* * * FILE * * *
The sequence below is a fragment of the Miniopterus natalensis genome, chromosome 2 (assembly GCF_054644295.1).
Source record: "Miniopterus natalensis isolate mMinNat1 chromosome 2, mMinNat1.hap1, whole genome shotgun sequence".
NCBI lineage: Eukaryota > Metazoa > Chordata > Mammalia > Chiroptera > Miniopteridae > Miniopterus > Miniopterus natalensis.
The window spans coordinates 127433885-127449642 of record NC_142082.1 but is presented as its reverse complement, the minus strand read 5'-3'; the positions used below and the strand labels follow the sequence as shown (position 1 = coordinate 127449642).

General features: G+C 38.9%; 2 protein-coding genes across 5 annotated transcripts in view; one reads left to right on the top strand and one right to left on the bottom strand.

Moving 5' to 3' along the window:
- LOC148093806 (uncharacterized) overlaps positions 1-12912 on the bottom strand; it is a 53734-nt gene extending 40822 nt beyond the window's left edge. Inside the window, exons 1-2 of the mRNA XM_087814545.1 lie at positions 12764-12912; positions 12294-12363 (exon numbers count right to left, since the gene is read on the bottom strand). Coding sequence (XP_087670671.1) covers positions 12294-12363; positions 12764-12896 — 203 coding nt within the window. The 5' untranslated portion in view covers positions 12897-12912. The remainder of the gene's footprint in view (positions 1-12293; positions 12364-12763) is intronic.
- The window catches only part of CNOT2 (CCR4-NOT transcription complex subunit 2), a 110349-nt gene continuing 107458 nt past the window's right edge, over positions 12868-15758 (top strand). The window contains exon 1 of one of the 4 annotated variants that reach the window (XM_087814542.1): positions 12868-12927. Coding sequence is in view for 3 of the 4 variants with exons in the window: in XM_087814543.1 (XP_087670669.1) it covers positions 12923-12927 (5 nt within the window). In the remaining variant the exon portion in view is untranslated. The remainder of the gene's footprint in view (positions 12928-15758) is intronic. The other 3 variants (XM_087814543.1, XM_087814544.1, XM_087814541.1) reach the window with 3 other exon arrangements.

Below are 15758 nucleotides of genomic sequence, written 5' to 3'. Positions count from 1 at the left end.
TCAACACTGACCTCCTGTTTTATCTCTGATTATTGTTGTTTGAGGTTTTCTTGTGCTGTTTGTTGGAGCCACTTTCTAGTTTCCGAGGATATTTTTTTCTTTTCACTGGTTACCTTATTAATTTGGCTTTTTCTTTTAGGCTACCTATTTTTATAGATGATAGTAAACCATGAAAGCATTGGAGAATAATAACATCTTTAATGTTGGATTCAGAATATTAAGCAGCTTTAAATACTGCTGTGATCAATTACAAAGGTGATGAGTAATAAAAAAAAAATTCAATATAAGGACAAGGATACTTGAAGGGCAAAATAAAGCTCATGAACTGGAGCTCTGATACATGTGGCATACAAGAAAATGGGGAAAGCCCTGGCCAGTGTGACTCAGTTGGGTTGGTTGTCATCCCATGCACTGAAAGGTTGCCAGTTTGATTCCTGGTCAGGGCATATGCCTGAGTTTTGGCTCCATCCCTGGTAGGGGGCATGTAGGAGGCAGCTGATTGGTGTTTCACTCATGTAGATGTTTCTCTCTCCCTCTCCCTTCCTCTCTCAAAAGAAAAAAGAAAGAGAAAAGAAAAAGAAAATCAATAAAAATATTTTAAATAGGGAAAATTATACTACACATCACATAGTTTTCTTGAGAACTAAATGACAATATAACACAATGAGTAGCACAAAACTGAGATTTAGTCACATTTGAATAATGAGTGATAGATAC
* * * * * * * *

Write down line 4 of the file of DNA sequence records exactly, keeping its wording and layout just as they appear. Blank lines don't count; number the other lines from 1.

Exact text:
The window spans coordinates 127433885-127449642 of record NC_142082.1 but is presented as its reverse complement, the minus strand read 5'-3'; the positions used below and the strand labels follow the sequence as shown (position 1 = coordinate 127449642).